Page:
- In the liver. Once the parasites enter your body, they travel to your liver — where some types can lie dormant for as long as a year.
- Into the bloodstream. When the parasites mature, they leave the liver and infect your red blood cells. This is when people typically develop malaria symptoms.
- On to the next person. If an uninfected mosquito bites you at this point in the cycle, it will become infected with your malaria parasites and can spread them to the other people it bites.
Other modes of transmission
Because the parasites that cause malaria affect red blood cells, people can also catch malaria from exposure to infected blood, including:
- From mother to unborn child
- Through blood transfusions
- By sharing needles used to inject drugs
The biggest risk factor for developing malaria is to live in or to visit areas where the disease is common. There are many different varieties of malaria parasites. The variety that causes the most serious complications is most commonly found in:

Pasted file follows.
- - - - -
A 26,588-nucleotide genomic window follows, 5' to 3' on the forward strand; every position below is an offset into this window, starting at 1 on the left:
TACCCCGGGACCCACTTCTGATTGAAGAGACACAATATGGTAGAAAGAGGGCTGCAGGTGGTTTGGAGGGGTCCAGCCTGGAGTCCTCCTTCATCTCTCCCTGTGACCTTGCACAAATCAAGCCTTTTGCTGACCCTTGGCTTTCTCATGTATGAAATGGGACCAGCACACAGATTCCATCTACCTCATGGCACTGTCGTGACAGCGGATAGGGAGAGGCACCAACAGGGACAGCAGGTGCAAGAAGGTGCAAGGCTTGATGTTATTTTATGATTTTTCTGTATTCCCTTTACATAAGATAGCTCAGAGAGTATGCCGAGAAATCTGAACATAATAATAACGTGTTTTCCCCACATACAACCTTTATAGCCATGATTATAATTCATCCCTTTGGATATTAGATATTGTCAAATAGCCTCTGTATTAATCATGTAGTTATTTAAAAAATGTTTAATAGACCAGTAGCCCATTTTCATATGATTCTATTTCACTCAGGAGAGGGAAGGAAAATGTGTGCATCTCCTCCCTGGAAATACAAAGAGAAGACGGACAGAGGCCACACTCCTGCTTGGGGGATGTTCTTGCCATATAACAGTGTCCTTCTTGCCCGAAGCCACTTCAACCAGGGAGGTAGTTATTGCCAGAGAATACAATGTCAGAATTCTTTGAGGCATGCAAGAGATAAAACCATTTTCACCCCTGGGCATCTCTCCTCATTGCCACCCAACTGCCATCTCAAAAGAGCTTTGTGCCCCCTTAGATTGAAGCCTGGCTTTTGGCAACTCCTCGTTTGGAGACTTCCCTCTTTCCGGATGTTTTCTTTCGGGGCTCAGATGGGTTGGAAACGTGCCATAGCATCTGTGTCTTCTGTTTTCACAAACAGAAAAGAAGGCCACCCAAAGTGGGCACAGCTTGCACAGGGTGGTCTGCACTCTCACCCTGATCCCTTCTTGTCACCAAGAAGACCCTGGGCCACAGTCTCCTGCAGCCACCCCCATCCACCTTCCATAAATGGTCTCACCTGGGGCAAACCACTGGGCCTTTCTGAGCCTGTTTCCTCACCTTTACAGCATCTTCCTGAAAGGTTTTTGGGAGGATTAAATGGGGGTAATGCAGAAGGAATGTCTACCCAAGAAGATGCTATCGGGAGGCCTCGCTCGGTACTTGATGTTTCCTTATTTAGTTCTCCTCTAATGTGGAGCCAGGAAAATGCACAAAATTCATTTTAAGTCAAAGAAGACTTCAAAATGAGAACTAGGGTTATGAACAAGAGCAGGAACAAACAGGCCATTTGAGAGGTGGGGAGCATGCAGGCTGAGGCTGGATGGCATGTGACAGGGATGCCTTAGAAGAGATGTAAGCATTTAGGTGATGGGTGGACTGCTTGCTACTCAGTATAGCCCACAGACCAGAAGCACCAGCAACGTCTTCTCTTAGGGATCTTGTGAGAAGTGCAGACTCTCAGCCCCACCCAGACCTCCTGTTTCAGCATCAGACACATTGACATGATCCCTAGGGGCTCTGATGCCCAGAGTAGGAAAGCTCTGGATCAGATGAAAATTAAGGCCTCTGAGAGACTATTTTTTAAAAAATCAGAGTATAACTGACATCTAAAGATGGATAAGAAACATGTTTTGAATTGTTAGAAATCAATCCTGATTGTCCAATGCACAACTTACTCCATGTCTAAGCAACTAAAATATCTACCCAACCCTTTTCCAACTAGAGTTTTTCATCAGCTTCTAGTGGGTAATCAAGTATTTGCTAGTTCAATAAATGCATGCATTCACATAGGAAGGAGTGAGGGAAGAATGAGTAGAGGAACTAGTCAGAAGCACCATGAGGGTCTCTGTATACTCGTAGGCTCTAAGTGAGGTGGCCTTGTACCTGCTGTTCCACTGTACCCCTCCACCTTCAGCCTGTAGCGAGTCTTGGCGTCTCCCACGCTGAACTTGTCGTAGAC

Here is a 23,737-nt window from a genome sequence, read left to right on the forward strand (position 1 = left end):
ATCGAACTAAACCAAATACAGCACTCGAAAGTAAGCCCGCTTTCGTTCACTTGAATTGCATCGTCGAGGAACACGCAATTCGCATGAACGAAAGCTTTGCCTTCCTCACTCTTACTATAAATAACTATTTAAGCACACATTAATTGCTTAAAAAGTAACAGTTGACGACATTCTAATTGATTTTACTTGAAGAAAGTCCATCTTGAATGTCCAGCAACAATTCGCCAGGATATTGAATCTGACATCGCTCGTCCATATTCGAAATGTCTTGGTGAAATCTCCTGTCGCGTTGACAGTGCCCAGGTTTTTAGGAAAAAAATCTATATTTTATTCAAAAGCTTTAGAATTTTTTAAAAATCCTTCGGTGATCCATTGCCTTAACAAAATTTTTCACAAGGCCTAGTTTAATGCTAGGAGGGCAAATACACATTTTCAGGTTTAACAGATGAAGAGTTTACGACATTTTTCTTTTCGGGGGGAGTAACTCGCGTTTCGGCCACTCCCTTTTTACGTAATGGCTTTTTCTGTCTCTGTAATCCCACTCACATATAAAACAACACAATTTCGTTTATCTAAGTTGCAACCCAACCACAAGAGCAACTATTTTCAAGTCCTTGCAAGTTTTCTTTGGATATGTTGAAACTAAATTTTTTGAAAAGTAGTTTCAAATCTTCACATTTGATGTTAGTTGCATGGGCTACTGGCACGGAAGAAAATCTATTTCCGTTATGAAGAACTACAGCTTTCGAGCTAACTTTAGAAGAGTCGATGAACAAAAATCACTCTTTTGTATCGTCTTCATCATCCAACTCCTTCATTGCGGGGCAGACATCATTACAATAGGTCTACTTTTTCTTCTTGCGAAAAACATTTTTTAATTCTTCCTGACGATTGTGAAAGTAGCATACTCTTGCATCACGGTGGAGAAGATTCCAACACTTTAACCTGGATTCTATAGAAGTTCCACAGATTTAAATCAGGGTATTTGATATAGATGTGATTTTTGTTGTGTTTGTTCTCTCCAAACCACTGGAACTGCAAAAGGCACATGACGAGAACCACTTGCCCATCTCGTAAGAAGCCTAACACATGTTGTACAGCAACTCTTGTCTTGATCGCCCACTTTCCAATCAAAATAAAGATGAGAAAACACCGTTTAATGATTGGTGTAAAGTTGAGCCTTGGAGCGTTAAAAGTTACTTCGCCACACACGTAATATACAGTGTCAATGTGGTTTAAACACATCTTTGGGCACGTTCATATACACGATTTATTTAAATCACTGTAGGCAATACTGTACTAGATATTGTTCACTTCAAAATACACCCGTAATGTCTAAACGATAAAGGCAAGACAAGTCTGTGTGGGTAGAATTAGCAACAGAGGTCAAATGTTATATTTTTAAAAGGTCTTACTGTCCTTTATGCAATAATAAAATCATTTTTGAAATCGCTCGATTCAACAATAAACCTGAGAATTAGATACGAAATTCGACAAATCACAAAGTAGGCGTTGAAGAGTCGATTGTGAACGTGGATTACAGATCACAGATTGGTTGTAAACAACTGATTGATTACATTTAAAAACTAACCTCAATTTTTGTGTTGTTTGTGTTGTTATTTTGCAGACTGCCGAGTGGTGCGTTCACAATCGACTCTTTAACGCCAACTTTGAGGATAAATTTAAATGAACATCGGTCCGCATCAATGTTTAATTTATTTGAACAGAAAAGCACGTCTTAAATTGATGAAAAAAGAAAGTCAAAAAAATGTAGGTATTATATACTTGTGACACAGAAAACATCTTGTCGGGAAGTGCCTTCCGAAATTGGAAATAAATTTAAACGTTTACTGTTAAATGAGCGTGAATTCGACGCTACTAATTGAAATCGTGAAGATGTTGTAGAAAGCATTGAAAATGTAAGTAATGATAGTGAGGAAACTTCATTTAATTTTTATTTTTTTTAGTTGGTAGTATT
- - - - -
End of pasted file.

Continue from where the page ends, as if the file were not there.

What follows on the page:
- African countries south of the Sahara Desert
- The Asian subcontinent
- New Guinea, the Dominican Republic and Haiti
Risks of more-severe disease
People at increased risk of serious disease include:
- Young children and infants
- Older adults
- Travelers coming from areas with no malaria
- Pregnant women and their unborn children
Poverty, lack of knowledge, and little or no access to health care also contribute to malaria deaths worldwide.
Immunity can wane
Residents of a malaria region may be exposed to the disease so frequently that they acquire a partial immunity, which can lessen the severity of malaria symptoms. However, this partial immunity can disappear if you move to a country where you're no longer frequently exposed to the parasite.
Malaria can be fatal, particularly malaria caused by the variety of parasite that's common in tropical parts of Africa. The Centers for Disease Control and Prevention estimates that 91 percent of all malaria deaths occur in Africa — most commonly in children under the age of 5.
In most cases, malaria deaths are related to one or more serious complications, including:
- Cerebral malaria. If parasite-filled blood cells block small blood vessels to your brain (cerebral malaria), swelling of your brain or brain damage may occur. Cerebral malaria may cause seizures and coma.
- Breathing problems. Accumulated fluid in your lungs (pulmonary edema) can make it difficult to breathe.